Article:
The Job Hunter

By Rabbi Mordechai Kruger

The next piece of great advice given to job hunters is: “You have to use networking. Networking is how people find jobs.” And that is true. But for someone who hasn’t been trained in job-search networking, this advice is not helpful. He protests, “I’ve spoken to everyone I can think of, and it hasn’t helped! No one wants to do anything for me!” For this job hunter, networking is “notworking.”

Unless this job hunter read last week’s column, he is probably asking people if they know of any job openings. If he’s lucky, a nice person will say something like, “My brother-in-law works at Company X, and he knows the boss. Maybe he can help you.” So the job hunter calls, and gets a weary answer like, “Send me a résumé and I’ll see what I can do.” And it goes nowhere. Because this is the tenth call like this he’s gotten this week. And he really can’t advocate for someone he doesn’t know. If he gets the job hunter an interview and it’s a disaster, he’ll look bad. If the interview goes well, but then down the road things get sour, it will always be traced back to him. So asking someone who is in a company to advocate for you is really a bad idea, and that’s why even nice, helpful people don’t want to do it.

The other contact that people call “networking” is when someone says to a friend, “You sit next to Mr. Bigbucks in shul. Can’t you ask him to give my nephew a chance?” Well, yes, he can ask. And if the job is relatively low-level, where the stakes are small either way, it might work. But if the job pays a “support-a-Jewish-family” salary (around here, about the 96th percentile of wage earners), then we need to know a rule that I will repeat many times in these columns: Companies do not hire to do chesed. They hire people who can solve their problems and deliver outstanding value in the position. If this nephew is able to do that, then this contact in shul is a great idea. But it will only get him in the door for an interview. If he’s not prepared for the interview, or even worse, he’s not the right candidate for the job, the network connection won’t help.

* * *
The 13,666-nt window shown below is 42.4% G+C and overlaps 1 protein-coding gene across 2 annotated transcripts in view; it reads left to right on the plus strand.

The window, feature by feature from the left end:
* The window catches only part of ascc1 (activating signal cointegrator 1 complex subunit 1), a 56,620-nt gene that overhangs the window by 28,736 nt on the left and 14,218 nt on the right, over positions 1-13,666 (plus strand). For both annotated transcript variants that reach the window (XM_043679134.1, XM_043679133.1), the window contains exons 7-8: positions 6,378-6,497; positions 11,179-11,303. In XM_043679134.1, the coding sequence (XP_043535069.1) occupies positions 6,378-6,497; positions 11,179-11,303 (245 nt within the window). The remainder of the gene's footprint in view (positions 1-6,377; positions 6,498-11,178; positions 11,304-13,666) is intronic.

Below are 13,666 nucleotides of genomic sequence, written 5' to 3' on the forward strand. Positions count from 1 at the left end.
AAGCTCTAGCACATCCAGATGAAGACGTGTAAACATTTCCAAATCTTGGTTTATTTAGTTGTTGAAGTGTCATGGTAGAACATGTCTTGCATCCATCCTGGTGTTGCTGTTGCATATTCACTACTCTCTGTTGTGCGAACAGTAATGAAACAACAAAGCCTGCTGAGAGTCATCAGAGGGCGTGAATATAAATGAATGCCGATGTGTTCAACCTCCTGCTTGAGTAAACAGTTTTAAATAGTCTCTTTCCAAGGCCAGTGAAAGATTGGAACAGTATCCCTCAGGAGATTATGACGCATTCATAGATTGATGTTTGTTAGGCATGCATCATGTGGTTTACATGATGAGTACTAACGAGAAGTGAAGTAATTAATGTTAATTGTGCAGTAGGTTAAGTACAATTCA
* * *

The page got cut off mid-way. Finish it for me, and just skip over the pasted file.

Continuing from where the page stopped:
Another frustration in “notworking” is that people think they have to talk to Mr. Bigbucks, and he is very hard to reach. So they agonize over finding some connection to this man, probably a similar “Mr. B” type, and remain paralyzed in the meantime. We will learn that good networking doesn’t require getting to “Mr. B.” More often it means learning about the company, probably by contacting someone who works there, and building on that contact so that you become known to people at many levels in the company, including the person who can hire you. Anyone who works at a company can be the starting point there, so the job hunter should constantly be looking for the connections he needs.

If you have spoken to all the right people, who are known for being kind and helpful, and it gets you nowhere, then you really feel lost. This adds another layer of frustration to the job hunt, and leaves people badly discouraged. But networking, if used correctly, is definitely the way to hunt for your job. With the right coaching, it can get you all the way to “hired.” v

Rabbi Mordechai Kruger is the founder and director of Pathways to Parnassa, an organization providing job-search and career coaching to our community. He can be reached at


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